Wildllife Diary Wed July 4th

Our Osprey chick Blue44 continues to do really well and has been looking very grown up today indeed- standing right on the edge of the nest which gave us a few nervous moments, but he is still about a week off fledging at least so it’s not quite time for the big leap just yet.

He has been preening a lot today, which is normal for this stage- when we were ringing and tagging him on Monday, Roy Dennis pointed out that the waxy cuticle which covers the quill of the emerging feathers on young birds, was in his case, still attached in many places.Roy said that whilst in dry weather this wax flakes off easily, in wet years such as this, the chicks do a lot of extra preening to break off this sheath to allow the feathers to growth through fully and expand out.

Monday’s events already seem like a bit of a dream for me personally- it all seemed to happen so fast, despite having been planned for literally years. Having spent countless hours, day and night, watching, studying, protecting and guarding these birds this year alone, I was very conscious of the privilege of getting to see the chick up close. Though I have had the honour of seeing osprey chicks ringed before, and even holding them, it never ceases to amaze me how small they seem in real life- though the wings and feet a HUGE, the body is tiny, no larger than a small chicken. It was an absolute delight to meet wee Blue 44, and I can only hope we will be seeing an awful lot more of him for many more years to come.

Which brings me to the exciting news that our satellite tracking page in now LIVE!   Click on this link to see the page on our Scottish Wildlife Trust website that hosts the tracking information and a map of our chicks travels.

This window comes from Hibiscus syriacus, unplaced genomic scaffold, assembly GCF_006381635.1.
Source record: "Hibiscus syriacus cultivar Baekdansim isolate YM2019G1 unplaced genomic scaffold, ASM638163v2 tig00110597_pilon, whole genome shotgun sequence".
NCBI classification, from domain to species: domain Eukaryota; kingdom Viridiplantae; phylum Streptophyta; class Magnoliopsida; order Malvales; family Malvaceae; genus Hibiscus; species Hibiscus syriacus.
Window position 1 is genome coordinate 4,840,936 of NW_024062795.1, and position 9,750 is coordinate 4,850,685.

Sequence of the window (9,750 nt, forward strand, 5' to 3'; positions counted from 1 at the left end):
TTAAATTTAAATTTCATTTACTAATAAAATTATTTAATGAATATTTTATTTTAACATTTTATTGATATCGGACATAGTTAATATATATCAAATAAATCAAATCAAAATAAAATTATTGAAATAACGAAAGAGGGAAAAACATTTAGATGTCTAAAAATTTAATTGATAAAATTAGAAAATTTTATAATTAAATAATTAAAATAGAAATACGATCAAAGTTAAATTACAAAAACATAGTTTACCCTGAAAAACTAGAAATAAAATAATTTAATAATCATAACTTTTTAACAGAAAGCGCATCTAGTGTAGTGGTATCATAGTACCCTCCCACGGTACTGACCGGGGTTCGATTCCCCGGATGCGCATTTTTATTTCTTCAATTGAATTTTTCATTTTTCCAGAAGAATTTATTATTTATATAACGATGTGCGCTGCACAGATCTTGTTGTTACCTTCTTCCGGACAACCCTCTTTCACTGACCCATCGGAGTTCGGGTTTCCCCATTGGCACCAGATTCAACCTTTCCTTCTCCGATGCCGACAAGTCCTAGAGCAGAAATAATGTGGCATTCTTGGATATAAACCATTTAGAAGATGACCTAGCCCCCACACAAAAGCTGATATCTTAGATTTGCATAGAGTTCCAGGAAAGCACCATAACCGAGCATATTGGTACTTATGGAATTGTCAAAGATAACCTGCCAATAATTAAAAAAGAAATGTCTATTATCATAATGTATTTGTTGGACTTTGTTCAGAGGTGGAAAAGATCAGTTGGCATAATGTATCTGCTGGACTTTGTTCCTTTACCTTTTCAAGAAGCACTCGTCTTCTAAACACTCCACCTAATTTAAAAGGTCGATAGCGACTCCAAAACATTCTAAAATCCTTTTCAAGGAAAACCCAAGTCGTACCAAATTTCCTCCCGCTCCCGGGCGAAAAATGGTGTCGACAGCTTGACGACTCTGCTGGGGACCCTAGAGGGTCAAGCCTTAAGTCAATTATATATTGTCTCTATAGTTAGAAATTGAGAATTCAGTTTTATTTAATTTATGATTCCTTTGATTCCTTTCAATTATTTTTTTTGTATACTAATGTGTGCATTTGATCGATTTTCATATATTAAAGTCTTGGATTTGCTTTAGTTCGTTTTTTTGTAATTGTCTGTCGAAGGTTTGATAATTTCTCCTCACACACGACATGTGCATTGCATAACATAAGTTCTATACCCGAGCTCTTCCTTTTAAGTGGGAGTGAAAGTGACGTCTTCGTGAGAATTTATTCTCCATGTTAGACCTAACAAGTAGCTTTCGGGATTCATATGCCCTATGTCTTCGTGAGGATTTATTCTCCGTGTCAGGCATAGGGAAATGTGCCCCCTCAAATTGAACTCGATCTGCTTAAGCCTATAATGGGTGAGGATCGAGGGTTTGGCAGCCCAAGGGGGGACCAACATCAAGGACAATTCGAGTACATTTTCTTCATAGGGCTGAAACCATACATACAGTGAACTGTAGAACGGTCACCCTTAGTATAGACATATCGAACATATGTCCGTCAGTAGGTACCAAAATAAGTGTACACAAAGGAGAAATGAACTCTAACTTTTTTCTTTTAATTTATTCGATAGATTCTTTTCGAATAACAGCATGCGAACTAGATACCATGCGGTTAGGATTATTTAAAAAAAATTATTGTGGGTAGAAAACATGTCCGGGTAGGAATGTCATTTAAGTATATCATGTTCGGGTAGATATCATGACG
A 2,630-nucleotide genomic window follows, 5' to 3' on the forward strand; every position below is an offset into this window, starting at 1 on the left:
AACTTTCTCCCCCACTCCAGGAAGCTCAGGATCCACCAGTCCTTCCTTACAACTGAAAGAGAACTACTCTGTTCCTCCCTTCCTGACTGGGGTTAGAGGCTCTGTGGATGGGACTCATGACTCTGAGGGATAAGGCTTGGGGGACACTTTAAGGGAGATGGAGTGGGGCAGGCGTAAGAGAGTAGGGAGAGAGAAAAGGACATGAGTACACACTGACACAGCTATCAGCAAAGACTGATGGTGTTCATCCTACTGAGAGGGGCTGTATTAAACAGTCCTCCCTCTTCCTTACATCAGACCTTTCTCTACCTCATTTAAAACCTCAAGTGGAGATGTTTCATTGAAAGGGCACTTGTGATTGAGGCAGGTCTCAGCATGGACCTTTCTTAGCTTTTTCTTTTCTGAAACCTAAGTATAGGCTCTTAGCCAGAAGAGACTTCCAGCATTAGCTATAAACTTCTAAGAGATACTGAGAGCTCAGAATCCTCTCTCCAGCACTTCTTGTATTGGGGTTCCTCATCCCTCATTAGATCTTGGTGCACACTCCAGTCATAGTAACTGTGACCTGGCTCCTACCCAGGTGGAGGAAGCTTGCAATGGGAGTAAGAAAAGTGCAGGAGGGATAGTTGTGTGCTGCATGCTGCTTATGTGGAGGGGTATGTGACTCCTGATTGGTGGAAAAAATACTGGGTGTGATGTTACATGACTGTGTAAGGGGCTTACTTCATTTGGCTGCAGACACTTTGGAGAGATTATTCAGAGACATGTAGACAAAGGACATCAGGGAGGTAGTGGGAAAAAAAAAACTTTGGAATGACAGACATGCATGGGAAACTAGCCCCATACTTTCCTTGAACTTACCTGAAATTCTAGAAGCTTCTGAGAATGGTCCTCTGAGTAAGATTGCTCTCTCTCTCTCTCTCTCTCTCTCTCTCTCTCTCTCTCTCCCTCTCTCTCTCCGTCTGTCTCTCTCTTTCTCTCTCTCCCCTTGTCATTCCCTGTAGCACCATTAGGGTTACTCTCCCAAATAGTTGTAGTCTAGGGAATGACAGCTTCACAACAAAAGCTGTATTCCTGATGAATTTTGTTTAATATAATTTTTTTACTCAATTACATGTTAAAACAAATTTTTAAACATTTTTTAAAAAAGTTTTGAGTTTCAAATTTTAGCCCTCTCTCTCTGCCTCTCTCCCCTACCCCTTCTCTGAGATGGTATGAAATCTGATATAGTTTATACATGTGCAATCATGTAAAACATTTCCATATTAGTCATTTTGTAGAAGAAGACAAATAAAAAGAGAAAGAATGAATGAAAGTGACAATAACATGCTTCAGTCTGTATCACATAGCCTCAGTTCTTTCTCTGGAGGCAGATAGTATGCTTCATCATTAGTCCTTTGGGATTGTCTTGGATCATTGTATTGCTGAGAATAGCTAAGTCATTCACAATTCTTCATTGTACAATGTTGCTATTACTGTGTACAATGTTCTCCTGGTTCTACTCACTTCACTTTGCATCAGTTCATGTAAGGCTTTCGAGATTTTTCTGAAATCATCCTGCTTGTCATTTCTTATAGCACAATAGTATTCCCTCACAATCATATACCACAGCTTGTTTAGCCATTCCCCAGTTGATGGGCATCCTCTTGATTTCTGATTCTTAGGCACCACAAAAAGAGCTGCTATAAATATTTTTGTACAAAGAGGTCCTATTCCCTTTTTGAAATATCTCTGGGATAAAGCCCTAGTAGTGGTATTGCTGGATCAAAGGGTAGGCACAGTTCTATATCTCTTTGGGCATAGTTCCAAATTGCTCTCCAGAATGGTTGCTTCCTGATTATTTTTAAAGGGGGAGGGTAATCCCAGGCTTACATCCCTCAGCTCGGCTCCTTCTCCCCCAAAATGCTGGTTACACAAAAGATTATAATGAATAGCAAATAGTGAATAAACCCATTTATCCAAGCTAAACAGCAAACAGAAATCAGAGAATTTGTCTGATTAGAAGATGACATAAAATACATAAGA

http://scottishwildlifetrust.org.uk/things-to-do/osprey/

What will happen is that the satellite tag on Blue 44 will talk to the satellite several times a day, measuring location, altitude, speed etc. This information is then sent to the satellite base every few days from where we can download it and transfer it to our map page. The satellite is predesigned to send this information every four days, until the 15th August ( around when autumn migration starts) , then every two days during peak migration times, then from the end of October every four days again over the winter when the birds are more sedentary. So you can expect updates every two days of our birds migration journey and we will do our very best to interpret this exciting news for you on the blog as it happens. As you can se right now, the map shows our wee chap atLoch of the Lowes.

Preface

Our Osprey chick Blue44 continues to do really well and has been looking very grown up today indeed- standing right on the edge of the nest which gave us a …

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